The Connecticut Collective for Women and Girls was born from a conversation between former She Leads Justice Executive Director Kate Farrar and Director of Development at The Community Foundation for Women and Girls Sharon Cappetta at the 2016 United State of Women Summit. What came from an event that convened women and girls serving organizations in Connecticut was the idea to come together as a collective to further maximize impact.

Participating Members

AWARE CT: Assisting Women through Actions, Resources & Education
Commission on Women, Children, Seniors, Equity and Opportunity
Community Renewal Team (CRT)
Connecticut Alliance to End Sexual Violence
CT Black Women
Connecticut Commission on Human Rights and Opportunities (CHRO)
CT Women’s Consortium
CT Women’s Hall of Fame
She Leads Justice
Five Frogs
Girls For Technology
Girls on the Run Greater Hartford
Girl Scouts of CT
Girls With Impact
Home Sweet Home Foundation
Interval House
Institute for Community Research
League of Women Voters CT
Ms President US
National Organization of Sisters of Color Ending Sexual Assault (SCESA)
PCSW Inc. 
Planned Parenthood of Southern New England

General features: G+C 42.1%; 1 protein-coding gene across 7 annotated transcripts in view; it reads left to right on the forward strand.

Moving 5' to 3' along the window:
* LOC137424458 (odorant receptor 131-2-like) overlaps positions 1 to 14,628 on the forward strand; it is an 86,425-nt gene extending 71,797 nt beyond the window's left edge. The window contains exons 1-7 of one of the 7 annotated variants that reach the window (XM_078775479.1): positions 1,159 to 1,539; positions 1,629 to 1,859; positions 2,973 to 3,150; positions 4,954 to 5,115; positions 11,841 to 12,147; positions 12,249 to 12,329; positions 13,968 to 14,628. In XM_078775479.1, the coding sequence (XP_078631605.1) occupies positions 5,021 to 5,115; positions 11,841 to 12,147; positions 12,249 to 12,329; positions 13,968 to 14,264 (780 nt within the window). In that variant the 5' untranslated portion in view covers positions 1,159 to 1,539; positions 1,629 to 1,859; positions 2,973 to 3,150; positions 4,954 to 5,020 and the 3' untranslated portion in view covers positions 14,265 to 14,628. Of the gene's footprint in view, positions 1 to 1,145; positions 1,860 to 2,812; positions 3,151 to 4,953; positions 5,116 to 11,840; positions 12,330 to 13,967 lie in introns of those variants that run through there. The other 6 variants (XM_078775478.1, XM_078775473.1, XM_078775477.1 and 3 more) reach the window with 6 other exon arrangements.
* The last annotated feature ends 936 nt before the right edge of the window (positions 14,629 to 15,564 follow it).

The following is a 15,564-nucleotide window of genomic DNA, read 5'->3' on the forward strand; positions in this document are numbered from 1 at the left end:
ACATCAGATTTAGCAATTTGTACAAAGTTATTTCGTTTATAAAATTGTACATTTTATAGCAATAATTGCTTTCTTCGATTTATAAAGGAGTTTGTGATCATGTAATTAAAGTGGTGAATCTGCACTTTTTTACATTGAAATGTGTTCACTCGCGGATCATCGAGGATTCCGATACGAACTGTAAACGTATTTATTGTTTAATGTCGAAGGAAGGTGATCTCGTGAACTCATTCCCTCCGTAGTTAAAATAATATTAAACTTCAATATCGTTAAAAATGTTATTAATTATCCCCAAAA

Project Resiliency Movement LLC
Random Hacks of Kindness Junior
The Rowan Center
The United State of Women, Greater Hartford 
UConn Women and Philanthropy Network, UConn Foundation
Women Against Mass Incarceration
Women’s Business Development Council
Women and Family Life Center
Women’s Leadership Center, University of St. Joseph
Women’s March CT
Women’s Mentoring Network
YWCA Darien/Norwalk
YWCA Greenwich
YWCA Hartford Region 

Funders include:

Aurora Foundation for Women and Girls
Community Foundation of Eastern Connecticut, Women and Girls Fund
Community Foundation for Greater New Haven, Community Fund for Women and Girls
Community Foundation of Middlesex County, Sari A. Rosenbaum Fund for Women & Girls
Fairfield County’s Community Foundation, Fund for Women & Girls
Main St. Community Foundation, Women & Girls’ Fund
Northwest Connecticut Community Foundation, The Women & Girls Fund

Email cwealf@sheleadsjustice.org to learn more or take the first step to join the Connecticut Collective for Women and Girls.